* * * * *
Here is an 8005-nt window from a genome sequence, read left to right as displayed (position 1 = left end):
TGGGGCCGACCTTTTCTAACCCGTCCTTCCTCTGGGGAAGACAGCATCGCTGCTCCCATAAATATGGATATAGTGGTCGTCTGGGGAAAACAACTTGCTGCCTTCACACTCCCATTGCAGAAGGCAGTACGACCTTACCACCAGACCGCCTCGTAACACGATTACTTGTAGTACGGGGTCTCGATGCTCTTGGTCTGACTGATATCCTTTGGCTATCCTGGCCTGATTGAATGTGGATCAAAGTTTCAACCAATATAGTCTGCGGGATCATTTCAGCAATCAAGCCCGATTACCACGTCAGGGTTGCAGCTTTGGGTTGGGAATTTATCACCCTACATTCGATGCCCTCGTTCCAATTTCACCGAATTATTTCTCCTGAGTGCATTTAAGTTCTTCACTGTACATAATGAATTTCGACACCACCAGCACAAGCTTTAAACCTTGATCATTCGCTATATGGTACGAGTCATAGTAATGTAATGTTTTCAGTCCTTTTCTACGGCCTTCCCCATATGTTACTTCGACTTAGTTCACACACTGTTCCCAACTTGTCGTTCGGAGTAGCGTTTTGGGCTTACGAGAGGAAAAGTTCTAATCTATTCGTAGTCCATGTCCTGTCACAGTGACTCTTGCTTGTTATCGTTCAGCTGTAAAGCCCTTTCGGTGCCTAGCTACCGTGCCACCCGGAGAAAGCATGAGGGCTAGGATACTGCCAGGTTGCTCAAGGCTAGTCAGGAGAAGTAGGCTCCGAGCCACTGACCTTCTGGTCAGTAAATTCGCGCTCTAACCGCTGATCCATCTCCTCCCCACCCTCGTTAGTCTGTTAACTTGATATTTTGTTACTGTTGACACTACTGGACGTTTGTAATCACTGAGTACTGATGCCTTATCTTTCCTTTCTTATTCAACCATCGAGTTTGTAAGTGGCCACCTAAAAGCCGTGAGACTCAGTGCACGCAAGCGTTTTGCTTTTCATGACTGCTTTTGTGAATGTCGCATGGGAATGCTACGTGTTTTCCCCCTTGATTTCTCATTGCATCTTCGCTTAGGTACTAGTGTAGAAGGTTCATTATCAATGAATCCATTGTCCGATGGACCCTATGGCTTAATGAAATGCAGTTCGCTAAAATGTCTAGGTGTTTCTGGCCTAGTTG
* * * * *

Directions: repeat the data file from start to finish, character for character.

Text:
Here is an 8005-nt window from a genome sequence, read left to right as displayed (position 1 = left end):
TGGGGCCGACCTTTTCTAACCCGTCCTTCCTCTGGGGAAGACAGCATCGCTGCTCCCATAAATATGGATATAGTGGTCGTCTGGGGAAAACAACTTGCTGCCTTCACACTCCCATTGCAGAAGGCAGTACGACCTTACCACCAGACCGCCTCGTAACACGATTACTTGTAGTACGGGGTCTCGATGCTCTTGGTCTGACTGATATCCTTTGGCTATCCTGGCCTGATTGAATGTGGATCAAAGTTTCAACCAATATAGTCTGCGGGATCATTTCAGCAATCAAGCCCGATTACCACGTCAGGGTTGCAGCTTTGGGTTGGGAATTTATCACCCTACATTCGATGCCCTCGTTCCAATTTCACCGAATTATTTCTCCTGAGTGCATTTAAGTTCTTCACTGTACATAATGAATTTCGACACCACCAGCACAAGCTTTAAACCTTGATCATTCGCTATATGGTACGAGTCATAGTAATGTAATGTTTTCAGTCCTTTTCTACGGCCTTCCCCATATGTTACTTCGACTTAGTTCACACACTGTTCCCAACTTGTCGTTCGGAGTAGCGTTTTGGGCTTACGAGAGGAAAAGTTCTAATCTATTCGTAGTCCATGTCCTGTCACAGTGACTCTTGCTTGTTATCGTTCAGCTGTAAAGCCCTTTCGGTGCCTAGCTACCGTGCCACCCGGAGAAAGCATGAGGGCTAGGATACTGCCAGGTTGCTCAAGGCTAGTCAGGAGAAGTAGGCTCCGAGCCACTGACCTTCTGGTCAGTAAATTCGCGCTCTAACCGCTGATCCATCTCCTCCCCACCCTCGTTAGTCTGTTAACTTGATATTTTGTTACTGTTGACACTACTGGACGTTTGTAATCACTGAGTACTGATGCCTTATCTTTCCTTTCTTATTCAACCATCGAGTTTGTAAGTGGCCACCTAAAAGCCGTGAGACTCAGTGCACGCAAGCGTTTTGCTTTTCATGACTGCTTTTGTGAATGTCGCATGGGAATGCTACGTGTTTTCCCCCTTGATTTCTCATTGCATCTTCGCTTAGGTACTAGTGTAGAAGGTTCATTATCAATGAATCCATTGTCCGATGGACCCTATGGCTTAATGAAATGCAGTTCGCTAAAATGTCTAGGTGTTTCTGGCCTAGTTG